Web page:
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  • DAVID AVALLONE talks BETTIE PAGE #1, on sale in JULY!

    DAVID AVALLONE talks BETTIE PAGE #1, on sale in JULY from Dynamite!

    BYRON BREWER: As a bit of a media historian, would you please tell our readers who Bettie Page is … the REAL one and the FICTIONAL one?

    DAVID AVALLONE: Long story short… the “real” Bettie Page was a nice Southern woman, very lovely, who lived through some rough times, was an amazing natural talent on camera and had a brief modeling career which left an indelible impression on the minds and hearts of everyone who ever saw her picture. She vanished into obscurity for a long time, and was revived by a comic book artist in the eighties, returning to pop culture prominence and fame, up to her death.

    The “fictional” Bettie Page is identical to the real one… except we meet her at the very dawn of her modeling career and speculate that some incredible things happened to her in 1951, which she never told anyone about.

    BB: When you first started this project, how difficult was it to conceive a compelling narrative for a miniseries around this iconic “pinup queen”? What kind of historic research (for which you are noted) did you do in meeting this challenge?

    DA: When Dynamite’s Joe Rybandt contacted me about this one he gave me no constraints except “four issue comic book series about Bettie Page.” I already knew a lot about her, but decided to refresh my memory. I watched the documentary BETTIE PAGE REVEALS ALL again, which is narrated entirely by interviews with the real Bettie. Hearing that voice again helped me decide that I’d let her tell the story in first person narrative style.

    Based on her life, I decided 1951 was a good year to use: before her career really kicked into high gear. I’m using some of her real life and real romantic relationships for the story, but I made the decision that all of the characters besides Bettie should be fictional.

    Once I chose 1951 as the time, I was reminded of some research I’d done about certain characters and events in Southern California after World War Two, and decided to use some of that as the basis for the actual story. But again… all very fictionalized.

    BB: That is amazing! … And what can you tell us about the iteration of Bettie Page which will be appearing in the new comic from Dynamite?

    DA: She is – I hope – very much like the real Bettie. Smart, funny, surprising and tough. In our story she gets involved with all sorts of very early-fifties intrigue. Spies and cults and flying saucers and Hollywood.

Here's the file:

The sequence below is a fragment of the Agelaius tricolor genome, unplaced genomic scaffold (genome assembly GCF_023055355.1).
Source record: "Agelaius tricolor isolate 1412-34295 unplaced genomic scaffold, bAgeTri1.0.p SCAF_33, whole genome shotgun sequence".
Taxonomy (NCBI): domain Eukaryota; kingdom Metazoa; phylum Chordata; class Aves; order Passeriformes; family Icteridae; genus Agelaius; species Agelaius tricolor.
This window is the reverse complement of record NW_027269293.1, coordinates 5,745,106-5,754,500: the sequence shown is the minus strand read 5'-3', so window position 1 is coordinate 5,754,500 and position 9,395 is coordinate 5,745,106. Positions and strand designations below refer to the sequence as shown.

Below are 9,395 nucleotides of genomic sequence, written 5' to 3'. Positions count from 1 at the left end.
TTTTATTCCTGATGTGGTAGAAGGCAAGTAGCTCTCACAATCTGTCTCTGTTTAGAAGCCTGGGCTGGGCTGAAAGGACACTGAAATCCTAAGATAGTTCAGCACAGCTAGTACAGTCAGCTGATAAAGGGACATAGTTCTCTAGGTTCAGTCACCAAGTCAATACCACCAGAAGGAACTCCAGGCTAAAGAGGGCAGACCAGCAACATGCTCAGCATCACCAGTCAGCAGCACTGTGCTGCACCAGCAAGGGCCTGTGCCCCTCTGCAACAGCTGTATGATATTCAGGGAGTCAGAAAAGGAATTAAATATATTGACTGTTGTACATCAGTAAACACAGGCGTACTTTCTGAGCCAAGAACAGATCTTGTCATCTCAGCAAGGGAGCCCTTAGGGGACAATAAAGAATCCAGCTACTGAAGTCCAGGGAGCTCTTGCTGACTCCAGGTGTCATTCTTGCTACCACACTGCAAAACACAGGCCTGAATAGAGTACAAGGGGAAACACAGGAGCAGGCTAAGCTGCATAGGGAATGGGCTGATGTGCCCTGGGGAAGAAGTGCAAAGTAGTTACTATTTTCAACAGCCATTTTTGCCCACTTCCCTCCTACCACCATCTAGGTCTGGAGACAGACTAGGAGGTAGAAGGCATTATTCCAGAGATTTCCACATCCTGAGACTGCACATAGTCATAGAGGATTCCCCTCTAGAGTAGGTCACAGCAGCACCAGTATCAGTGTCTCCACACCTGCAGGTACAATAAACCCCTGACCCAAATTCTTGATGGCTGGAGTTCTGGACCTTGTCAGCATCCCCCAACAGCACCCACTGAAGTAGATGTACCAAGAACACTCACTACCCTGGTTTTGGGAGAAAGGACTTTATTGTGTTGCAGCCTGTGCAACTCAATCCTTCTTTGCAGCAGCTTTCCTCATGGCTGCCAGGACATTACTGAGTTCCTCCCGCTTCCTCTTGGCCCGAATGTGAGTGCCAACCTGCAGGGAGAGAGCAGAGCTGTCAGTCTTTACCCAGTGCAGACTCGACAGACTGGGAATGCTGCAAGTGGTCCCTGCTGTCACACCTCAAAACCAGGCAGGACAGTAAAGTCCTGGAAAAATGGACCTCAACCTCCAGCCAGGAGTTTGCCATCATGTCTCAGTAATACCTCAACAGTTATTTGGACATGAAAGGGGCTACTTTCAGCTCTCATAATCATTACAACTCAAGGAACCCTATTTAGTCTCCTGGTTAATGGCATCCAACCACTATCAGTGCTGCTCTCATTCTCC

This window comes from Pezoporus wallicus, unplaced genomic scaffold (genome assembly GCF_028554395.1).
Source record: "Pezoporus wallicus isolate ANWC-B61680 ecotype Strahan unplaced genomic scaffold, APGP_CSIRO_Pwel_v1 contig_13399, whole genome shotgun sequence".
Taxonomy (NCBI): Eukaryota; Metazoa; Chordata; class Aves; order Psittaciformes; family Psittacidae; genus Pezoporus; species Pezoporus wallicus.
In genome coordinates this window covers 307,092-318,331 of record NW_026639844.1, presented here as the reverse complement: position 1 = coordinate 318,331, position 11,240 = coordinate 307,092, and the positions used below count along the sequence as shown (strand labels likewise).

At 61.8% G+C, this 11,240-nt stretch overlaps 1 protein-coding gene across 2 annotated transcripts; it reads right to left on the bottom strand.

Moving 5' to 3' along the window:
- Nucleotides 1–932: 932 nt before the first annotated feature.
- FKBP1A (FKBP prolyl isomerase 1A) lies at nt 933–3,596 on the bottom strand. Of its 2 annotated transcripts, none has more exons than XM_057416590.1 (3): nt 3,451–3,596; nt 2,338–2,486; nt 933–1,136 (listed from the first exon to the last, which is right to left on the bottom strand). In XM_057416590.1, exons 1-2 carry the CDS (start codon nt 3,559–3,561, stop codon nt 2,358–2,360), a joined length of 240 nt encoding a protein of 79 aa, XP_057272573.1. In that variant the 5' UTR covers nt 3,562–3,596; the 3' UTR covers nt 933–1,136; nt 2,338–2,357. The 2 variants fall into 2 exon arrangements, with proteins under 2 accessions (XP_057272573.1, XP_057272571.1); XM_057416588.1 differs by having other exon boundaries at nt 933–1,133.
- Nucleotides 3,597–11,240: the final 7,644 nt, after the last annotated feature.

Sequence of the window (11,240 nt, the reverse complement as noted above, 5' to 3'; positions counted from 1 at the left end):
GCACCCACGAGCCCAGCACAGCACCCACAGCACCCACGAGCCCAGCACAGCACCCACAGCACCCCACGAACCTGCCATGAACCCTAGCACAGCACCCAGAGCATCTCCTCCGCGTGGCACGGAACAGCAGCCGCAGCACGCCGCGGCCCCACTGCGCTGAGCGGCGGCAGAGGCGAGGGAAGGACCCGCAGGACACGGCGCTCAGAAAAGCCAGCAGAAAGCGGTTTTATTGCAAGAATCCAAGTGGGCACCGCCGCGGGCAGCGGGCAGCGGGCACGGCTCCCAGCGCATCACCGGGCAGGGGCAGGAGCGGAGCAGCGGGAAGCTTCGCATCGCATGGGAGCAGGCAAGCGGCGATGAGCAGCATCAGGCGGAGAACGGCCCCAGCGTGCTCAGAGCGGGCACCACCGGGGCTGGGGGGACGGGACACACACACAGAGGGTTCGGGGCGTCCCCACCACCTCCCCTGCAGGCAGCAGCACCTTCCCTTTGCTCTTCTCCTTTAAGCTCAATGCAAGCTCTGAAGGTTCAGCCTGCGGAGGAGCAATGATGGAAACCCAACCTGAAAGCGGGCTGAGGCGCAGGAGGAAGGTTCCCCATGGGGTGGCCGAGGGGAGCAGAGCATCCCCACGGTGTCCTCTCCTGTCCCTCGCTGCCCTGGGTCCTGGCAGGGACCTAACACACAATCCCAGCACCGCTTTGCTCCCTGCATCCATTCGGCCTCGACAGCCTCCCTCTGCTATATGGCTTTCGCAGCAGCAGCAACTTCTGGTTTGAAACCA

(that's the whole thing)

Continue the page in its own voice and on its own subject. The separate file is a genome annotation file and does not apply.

BB: Are there any other interesting characters we should be on the lookout for in this first issue, coming out in July?

    DA: She falls in with a brilliant, eccentric scientist named Rick Chaplain. He might strike some as a “Tony Stark” type, and he is, in the sense that Tony himself was based on some real-world people and Rick is based on a few of those same and similar people. I won’t give away who exactly, but one was an actual boyfriend of Bettie’s. The other main inspiration for Rick can be figured out from the fact that he’s one of the founders of a Southern California company named Pasadena AeroSpace Technologies. Science and history fans will probably be able to figure out who’s who, and what real history I’m referencing.

    BB: Speaking as we were of historic research, what did you do to establish the time period, etc. for this mini? Why the beginning of the 1950s?

    DA: I do love writing period comics, but someday I would like to write something where I don’t have to do quite so much research. For this one, even a simple thing like “what kind of plane would you fly to get from NY to LA” takes a few minutes with Google. (The answer: a Lockheed Superconstellation.)

    Why 1951? For starters, I wanted it to be before Bettie’s career really took off, where she could do crazy stuff without anyone knowing/remembering. 1951. Also, 1951 falls during the transition from the atomic age to the space age, the flying saucer craze, the cold war, the slow death of the movie studios and the rise of low budget independents… just so many things to play with. And I’m trying to get as much of that in as I can.

    And as for the location… I’ve lived in Hollywood, California for 30 years and it’s nice to write something that happens in my own backyard.

    BB: How is it working with artist Colton Worley?

    DA: Colton’s work has a beautiful, dream-like quality and I’m keeping that in mind while I write. In my opinion, his work doesn’t look like anything anyone else is doing in comics right now, and he’s adding a feeling of period film noir to the book. His panel designs and layouts are genius and crack me up when I get the pages.

    BB: David, any projects current are near-future you can tell us about?

    DA: I have another comics project that I’m very excited about but I don’t think that’ll be announced til mid-June. Aside from comics, I’m editing a documentary about General John “Blackjack” Pershing which we’re hoping to have ready for the fall of this year.